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Lord Williams of Mostyn: My Lords, I totally agree. The original aim to which the noble Lord referred is a noble one, though it is rather distressing to call it a noble ambition that children should be able to look to the certainty of primary education. However, the noble Lord is quite right; it must be assistance by way of education and good governance and we must remind ourselves that we are living in an IT age where primary education will form a less important component.

When the noble Lord speaks of education and good governance he is quite right. But I can think of a number of western countries where non-corrupt good governance is of fairly recent origin.

The Lord Bishop of Guildford: My Lords, the noble and learned Lord's repetition of the Statement is enormously welcome among those who work in NGOs and civil society organisations. I chair the board of Christian Aid. I am sure that there will be huge welcome for what has been said about Africa in particular.

I know that in Africa there will be many who would have liked a higher level of commitment of resources to the problems. But most people will welcome the Statement for what it represents in terms of engagement with the issues. I want to stress that and to ask a question with regard to the Middle East. I know that that is a fractious issue at the moment, but the Statement, even in its brevity, seems to commit the G8 to engagement with the issues, including the United States' leadership. That surely is the most significant part.

Would the noble and learned Lord like to comment on the fact that for millions of Palestinian people—who have lived with poverty, oppression and the denial of their rights, as they see it, for a long time—it is difficult to connect with a policy which seems to have been framed in terms of "who we will not talk with" rather than in terms of addressing how we might resolve some of those issues?

Lord Williams of Mostyn: My Lords, the right reverend Prelate is right in both approaches.

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Engagement with the issues is critical. We are fortunate in this country that, because of our history over the past century, we have a knowledge of those parts of the world that we were formerly engaged with in a non-co-operative sense. We have the historical traditions which enable us to offer real engagement with the issues. This is not a party political point at all. I believe that we in this country should rejoice that it is significantly as a result of our initiatives that we shall be engaged in the tasks which have been mentioned.

It is true that many Palestinians feel that they have been left behind and left out. I reiterate what the Prime Minister said and what the meeting at Seville agreed on. There are the two ambitions for the state of Israel and the state of Palestine. Our Government's efforts are entirely devoted to trying to assist both objectives to become realities. But I cannot pretend for a moment—it would be idle to do so—that there is any solution immediately on the horizon.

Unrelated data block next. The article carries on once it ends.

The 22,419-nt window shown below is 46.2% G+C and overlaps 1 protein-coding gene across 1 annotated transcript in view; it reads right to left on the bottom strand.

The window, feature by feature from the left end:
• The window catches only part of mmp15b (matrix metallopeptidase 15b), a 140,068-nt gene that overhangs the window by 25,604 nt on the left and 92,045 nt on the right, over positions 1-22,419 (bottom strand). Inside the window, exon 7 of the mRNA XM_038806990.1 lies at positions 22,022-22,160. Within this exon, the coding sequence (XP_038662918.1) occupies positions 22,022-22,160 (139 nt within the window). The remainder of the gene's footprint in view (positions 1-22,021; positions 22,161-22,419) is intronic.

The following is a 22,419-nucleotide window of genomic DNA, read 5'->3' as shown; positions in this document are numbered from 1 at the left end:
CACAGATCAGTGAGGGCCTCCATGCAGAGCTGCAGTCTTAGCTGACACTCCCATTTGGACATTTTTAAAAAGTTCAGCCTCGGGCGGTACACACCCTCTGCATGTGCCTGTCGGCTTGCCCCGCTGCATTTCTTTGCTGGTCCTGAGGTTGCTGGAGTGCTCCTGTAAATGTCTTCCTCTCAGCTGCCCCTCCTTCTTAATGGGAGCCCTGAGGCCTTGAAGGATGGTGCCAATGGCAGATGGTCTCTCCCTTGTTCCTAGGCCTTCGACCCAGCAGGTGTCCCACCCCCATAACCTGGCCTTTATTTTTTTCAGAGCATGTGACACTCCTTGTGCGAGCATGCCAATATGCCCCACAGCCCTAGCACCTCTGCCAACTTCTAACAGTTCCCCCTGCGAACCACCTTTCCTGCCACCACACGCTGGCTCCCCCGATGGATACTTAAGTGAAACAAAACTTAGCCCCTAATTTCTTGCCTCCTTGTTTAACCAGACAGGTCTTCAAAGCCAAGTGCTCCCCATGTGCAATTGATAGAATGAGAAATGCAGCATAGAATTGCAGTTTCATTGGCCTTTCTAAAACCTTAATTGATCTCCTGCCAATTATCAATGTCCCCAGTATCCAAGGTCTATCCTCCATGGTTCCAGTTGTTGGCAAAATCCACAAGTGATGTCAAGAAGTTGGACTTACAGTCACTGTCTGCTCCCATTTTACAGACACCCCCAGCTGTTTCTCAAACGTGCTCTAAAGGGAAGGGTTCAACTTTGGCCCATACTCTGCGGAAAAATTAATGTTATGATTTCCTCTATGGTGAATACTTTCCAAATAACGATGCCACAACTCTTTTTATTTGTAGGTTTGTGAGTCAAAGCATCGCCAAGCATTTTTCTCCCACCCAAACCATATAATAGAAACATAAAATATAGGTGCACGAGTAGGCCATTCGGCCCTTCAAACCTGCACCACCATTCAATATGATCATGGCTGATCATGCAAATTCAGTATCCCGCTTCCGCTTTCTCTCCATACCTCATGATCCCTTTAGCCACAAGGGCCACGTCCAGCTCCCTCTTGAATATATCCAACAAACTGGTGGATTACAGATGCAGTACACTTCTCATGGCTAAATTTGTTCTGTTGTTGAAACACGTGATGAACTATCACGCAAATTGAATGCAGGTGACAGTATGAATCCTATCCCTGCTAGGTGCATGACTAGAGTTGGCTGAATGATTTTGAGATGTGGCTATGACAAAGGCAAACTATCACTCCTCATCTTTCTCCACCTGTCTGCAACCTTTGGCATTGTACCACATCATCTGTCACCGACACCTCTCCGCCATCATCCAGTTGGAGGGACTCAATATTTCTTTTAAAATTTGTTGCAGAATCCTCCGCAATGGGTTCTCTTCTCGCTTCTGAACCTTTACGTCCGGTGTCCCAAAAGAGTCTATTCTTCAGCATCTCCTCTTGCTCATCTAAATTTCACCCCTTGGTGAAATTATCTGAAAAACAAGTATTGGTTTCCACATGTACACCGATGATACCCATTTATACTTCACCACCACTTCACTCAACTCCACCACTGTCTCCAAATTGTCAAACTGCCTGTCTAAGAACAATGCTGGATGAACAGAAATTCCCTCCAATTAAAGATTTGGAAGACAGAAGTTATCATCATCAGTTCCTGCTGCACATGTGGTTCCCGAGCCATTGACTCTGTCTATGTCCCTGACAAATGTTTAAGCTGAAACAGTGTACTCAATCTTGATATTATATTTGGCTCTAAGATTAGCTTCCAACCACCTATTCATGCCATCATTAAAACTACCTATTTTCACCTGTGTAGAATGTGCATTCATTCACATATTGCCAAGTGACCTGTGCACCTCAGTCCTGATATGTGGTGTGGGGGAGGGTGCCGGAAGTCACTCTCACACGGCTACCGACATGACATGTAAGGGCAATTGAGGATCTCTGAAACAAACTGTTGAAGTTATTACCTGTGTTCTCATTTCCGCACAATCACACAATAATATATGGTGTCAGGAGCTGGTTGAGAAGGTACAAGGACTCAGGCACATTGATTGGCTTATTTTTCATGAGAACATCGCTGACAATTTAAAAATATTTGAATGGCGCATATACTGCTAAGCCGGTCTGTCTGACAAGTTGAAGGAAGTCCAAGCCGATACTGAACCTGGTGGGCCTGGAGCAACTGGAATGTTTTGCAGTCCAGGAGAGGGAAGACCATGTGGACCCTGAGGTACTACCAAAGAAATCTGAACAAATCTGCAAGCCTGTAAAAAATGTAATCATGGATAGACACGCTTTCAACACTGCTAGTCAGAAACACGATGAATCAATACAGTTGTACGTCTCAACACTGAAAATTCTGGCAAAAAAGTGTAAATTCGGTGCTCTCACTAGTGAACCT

Lord Richard: My Lords, the summit has obviously gone extremely well so far as concerns Africa. The Prime Minister and the Government deserve a great deal of credit for that.

I turn to Bosnia. Did the Government—the Prime Minister—get any indication from the United States at the summit that it would take this somewhat abrupt position in the Security Council? Did we have any indication at all, for example, that the Americans were claiming total immunity for their people from the jurisdiction of the International Criminal Court? Did we have any indication that they are prepared to bring UN peacekeeping operations to a standstill in order to assert that immunity? If they did give such indication I should be interested to hear about it; if they did not, I am afraid that I should also be interested to hear about that.

Lord Williams of Mostyn: My Lords, we knew, obviously— it has been not least a matter of public record—of the United States' serious reservations about the International Criminal Court. If I remember rightly, there were proposals—how far they got I am not entirely certain—that legislation should be introduced. Certainly, at least two senators and several congressmen were interested in introducing legislation into the United States' Congress which would have fairly dramatic consequences for the ICC. What has happened is that the United Nations' mission in Bosnia and Herzegovnia has been rolled over—not for very long; it was a 72 hours extension, until 3rd July. I can assure my noble friend Lord Richard and the House that we are urgently trying to look for a solution that meets all our needs.

The United States has been making a contribution in Bosnia. Of the 18,000 SFOR troops, 2,500 are US troops. The noble Lord is quite right, there is a difference of view, of emphasis and of nuance in our respective approaches to the International Criminal Court. The British Government believe that those concerns are not properly founded for the reasons given, among others, by the noble Baroness, Lady Williams.

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I personally suggest respectfully to my American friends—some of whom are lawyers—that they have mistaken what the statute means. But we have made our position perfectly plain. We have signed and ratified. We had an interesting debate in the Chamber. A large number of states have now ratified. But I stress that the statute allows complementarity, and, indeed, insists upon it.

Justice (Northern Ireland) Bill

5.6 p.m.

Consideration of amendments on Report resumed.

Clause 3 [Judicial Appointments Commission]:

Lord Glentoran moved Amendment No. 5: